Edited to Add:
6.  You know, losing 70 pounds could also have something to do with the mysteriously appearing periods, though, again, you’d think that nursing triplets would give me the "get out of PMS free" card for at least a FEW months, right?  Anovulation wasn’t our only obstacle to me getting preggers, so this is unlikely to resolve my/our infertility issues all together, but it’s a nice thought.

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Seth and I sponsored kiddush this week at shul.*  We sponsored kiddush to thank the community for all the help that they’ve given us for the triplets over the last nine months.  This was the first opportunity we’ve had to do a kiddush, because we couldn’t bring the triplets out into public until after April, but once that wasn’t a factor, Seth was still in aveilus**.  So, at last, we held our kiddush in honor of the triplets, and they made their first official appearance in shul.

It was really nice to see everyone and to feel a part of my community once again.  I’ve felt quite isolated from the community for a long time, because, well…  when you live in an Orthodox Jewish community with a lot of young couples, all anyone does (or so it seems) is have babies.  All the time.  And I just couldn’t be around that for a long time, so I never went to shul, even with J (I’d have Seth take him).  Then last year I was on bed rest for the whole summer and couldn’t go even at the times I normally would have gone (Pesach, Shavuous, random kiddushes here and there) and then I was on hospital bed rest over Rosh Hashana so I didn’t even make it to shul then, and then I delivered the babies and was in the hospital still on Yom Kippur and then on Succos I was in the NICU with the babies… so all the things that normally would have brought me to shul regardless of how uncomfortable I felt…  well, I haven’t been there in a tremendously long time.  And I really did feel isolated, even though the community is VERY supportive of us and I’m on the shul board and I have really NO reason to feel at ALL like I’m not part of the community, since they’ve been so incredibly amazing to us. 

But that’s not the point of this post.

The point is, it was nice to be back, and in a positive, meaningful way, celebrating the expansion of our family.  And it was almost tarnished when a woman who I don’t really know (I don’t even know her name, and we’re in a VERY small shul, so it says a lot that I don’t even know her name) came up to me… she’s older, I’d say in her 70s or so, and she said, "Oh my best friend had triplets, and she was on fertility, you know, I was wondering, were you on fertility?" 

Oh my blood started to boil.  And I never, ever, ever make any sort of snappy remark when people ask me that, though I *always* wish that I had.  Normally I just say, "We had some help, but thank God we have three healthy babies, so it doesn’t really matter how they came to us."

Today I just could not do that.  It would have left me bitching and moaning about her for a long time, because THAT is what I would have remembered from today, instead of all the lovely thoughts and "mazel tovs" and "hellos" and "welcome backs" that I heard.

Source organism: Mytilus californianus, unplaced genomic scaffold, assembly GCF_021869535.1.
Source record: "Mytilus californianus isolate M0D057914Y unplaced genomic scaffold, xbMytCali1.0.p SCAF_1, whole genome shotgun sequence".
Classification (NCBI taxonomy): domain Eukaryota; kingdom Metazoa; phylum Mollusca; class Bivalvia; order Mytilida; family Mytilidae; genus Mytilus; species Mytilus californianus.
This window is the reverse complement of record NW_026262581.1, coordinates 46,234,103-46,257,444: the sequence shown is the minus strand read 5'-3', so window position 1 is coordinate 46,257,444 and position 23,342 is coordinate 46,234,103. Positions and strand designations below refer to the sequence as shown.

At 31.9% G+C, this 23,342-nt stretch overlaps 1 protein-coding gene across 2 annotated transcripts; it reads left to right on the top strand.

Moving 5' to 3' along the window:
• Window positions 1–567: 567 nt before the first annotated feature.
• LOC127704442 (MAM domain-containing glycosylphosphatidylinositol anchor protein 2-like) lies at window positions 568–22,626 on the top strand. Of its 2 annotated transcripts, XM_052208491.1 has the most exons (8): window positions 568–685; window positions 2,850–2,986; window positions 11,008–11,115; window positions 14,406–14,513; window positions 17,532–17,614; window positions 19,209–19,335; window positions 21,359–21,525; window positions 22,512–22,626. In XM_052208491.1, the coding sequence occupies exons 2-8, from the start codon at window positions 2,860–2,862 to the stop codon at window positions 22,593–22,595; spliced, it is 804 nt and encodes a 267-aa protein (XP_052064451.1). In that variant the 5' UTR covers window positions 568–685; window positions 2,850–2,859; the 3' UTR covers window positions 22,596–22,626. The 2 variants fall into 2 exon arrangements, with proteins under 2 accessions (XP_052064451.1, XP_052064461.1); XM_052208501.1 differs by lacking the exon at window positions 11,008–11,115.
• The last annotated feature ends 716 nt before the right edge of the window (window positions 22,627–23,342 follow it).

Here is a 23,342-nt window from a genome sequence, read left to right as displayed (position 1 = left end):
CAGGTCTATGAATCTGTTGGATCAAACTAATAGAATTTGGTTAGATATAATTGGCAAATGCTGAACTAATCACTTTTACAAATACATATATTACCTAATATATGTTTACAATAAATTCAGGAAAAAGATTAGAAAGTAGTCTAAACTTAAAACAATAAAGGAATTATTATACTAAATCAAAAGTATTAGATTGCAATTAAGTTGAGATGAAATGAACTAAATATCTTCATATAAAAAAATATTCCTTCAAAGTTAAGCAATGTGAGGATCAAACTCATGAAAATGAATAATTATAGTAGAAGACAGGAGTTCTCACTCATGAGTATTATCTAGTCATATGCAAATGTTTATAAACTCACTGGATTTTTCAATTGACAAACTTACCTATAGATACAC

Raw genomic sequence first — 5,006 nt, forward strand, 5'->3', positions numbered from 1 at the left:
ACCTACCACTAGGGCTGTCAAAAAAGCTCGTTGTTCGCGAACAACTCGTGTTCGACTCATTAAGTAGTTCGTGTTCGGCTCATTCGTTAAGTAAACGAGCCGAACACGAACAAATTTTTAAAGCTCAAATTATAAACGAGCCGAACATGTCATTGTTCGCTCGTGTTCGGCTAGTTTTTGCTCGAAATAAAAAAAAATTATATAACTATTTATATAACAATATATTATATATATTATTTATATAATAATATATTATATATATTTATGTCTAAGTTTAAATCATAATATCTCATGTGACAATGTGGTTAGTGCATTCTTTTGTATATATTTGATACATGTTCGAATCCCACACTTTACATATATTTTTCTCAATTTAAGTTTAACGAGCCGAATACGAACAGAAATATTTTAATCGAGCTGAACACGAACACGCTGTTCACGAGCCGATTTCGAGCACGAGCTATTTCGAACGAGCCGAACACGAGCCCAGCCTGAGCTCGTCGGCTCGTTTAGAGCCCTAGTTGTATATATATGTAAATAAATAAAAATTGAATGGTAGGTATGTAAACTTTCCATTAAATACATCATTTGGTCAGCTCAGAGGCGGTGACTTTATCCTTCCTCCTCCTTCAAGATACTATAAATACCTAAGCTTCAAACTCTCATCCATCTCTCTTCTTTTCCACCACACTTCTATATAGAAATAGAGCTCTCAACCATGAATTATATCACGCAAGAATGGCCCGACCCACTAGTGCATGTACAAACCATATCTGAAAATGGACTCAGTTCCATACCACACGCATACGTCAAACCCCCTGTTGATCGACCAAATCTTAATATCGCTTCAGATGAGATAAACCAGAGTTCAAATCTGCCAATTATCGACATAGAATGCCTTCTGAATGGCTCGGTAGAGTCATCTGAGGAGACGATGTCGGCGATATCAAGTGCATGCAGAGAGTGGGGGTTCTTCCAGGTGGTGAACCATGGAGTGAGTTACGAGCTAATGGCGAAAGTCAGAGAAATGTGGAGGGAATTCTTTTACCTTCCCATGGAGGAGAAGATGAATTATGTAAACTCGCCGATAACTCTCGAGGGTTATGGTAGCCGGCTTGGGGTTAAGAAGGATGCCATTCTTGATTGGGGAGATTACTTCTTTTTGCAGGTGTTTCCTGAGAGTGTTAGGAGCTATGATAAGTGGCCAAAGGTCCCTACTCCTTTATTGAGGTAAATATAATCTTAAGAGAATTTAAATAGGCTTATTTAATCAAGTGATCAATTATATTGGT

So I took a deep breath and I smiled a sweet smile.  And I  said, "You know, I really don’t like to discuss it, because it’s really irrelevant.  We have three healthy babies, and that’s all I could ask for right now."

She didn’t get it; she said, "oh well, it doesn’t matter, but my friend, she was on fertility, and she…"  She didn’t get what I was trying to tell her, and I didn’t expect her to.  But I got an important lesson today.  I finally learned that I can stop and actually tell people to mind their own business when it comes to my reproductive history.  And while I feel badly for being rude to this woman, I’m unbelievably proud of myself for finally, finally, allowing myself a little bit of privacy on a matter which is no one’s business.***

And you know what?  The next time some random stranger asks me "do you mind if I ask if your triplets are natural?" I’m going to say, "You know, I really do mind.   That’s a matter that’s really between me and my husband."  Because now I know that I *can* say that without turning into a pillar of salt.  Go me.

*  Er, yeah.  I realize that I do this to you guys a lot… I throw out these words with no explanation and about half of you just know what I’m talking about, a dozen or so of you go and look it up, and the rest of you sit there wondering what kind of smoke I’m cracking.  So, "shul" is just another word for synagogue.  "Kiddush" is like a little mini luncheon after services Shabbos morning.  Um.  "Shabbos" is the Sabbath (Friday night through Saturday night).  Any questions?

**There I go again.  "Aveilus" is mourning.  Jews have several stages of mourning.  There’s the 7-day shiva period which you may remember me writing about when his father died last summer when I was pregnant.  Then there’s 30 days (inclusive of the 7 days of shiva) when the restrictions are lighter than those of shiva, but still quite abundant.  And then, (inclusive of those first 30 days) there are 11 months of mourning in which the mourner says kaddish (the mourner’s prayer) for the deceased at prayer services three times per day, and has several other restrictions placed upon him, such as, no buying new clothes (if possible), no attending celebratory gatherings, no um, well, other stuff.  What do I know? Thank God,  I’ve never been in mourning, so my knowledge here is, thankfully, limited.  Anyway, so Seth wouldn’t have been able to attend had we had a kiddush earlier, is my whole point.